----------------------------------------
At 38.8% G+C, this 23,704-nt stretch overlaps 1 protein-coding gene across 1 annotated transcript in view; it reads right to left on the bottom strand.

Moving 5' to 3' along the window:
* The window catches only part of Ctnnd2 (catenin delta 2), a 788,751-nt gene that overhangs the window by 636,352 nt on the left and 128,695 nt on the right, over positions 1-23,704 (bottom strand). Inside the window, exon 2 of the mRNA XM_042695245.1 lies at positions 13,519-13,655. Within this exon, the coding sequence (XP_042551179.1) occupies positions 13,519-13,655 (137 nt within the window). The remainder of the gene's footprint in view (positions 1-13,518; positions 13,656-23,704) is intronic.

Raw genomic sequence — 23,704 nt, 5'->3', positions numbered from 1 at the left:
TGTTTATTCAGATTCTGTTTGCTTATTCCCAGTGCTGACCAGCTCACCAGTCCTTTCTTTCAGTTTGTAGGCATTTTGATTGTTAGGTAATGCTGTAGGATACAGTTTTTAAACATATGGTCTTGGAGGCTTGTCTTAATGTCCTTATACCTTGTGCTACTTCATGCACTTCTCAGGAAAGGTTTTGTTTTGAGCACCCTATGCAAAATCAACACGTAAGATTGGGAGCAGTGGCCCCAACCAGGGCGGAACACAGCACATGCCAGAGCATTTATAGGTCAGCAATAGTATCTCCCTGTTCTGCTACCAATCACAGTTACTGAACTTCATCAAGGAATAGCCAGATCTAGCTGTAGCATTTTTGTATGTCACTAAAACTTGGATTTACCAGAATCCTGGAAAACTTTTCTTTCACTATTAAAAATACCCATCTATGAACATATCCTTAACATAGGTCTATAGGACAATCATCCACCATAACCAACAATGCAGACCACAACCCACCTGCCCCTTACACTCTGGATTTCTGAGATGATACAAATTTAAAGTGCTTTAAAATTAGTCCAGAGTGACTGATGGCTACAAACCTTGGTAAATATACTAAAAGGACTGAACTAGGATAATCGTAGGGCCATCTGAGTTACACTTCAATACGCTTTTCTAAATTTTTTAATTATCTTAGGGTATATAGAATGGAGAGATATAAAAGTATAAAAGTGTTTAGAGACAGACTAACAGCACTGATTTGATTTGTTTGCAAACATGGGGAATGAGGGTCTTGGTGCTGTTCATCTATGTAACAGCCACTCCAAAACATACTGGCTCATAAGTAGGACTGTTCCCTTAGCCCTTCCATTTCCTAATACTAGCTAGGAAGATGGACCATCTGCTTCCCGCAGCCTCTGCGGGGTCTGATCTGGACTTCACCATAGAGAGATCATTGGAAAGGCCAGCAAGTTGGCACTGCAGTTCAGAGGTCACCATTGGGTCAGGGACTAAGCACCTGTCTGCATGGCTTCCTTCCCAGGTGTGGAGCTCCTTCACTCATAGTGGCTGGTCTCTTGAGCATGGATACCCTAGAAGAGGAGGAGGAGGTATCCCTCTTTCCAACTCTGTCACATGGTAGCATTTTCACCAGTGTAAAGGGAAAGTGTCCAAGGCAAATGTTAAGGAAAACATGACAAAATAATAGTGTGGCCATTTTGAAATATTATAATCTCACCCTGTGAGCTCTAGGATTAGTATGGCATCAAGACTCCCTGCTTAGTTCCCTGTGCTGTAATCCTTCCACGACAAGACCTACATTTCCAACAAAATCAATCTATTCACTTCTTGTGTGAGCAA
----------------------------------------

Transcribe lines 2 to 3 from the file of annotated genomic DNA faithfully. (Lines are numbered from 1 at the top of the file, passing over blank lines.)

Moving 5' to 3' along the window:
* The window catches only part of Ctnnd2 (catenin delta 2), a 788,751-nt gene that overhangs the window by 636,352 nt on the left and 128,695 nt on the right, over positions 1-23,704 (bottom strand). Inside the window, exon 2 of the mRNA XM_042695245.1 lies at positions 13,519-13,655. Within this exon, the coding sequence (XP_042551179.1) occupies positions 13,519-13,655 (137 nt within the window). The remainder of the gene's footprint in view (positions 1-13,518; positions 13,656-23,704) is intronic.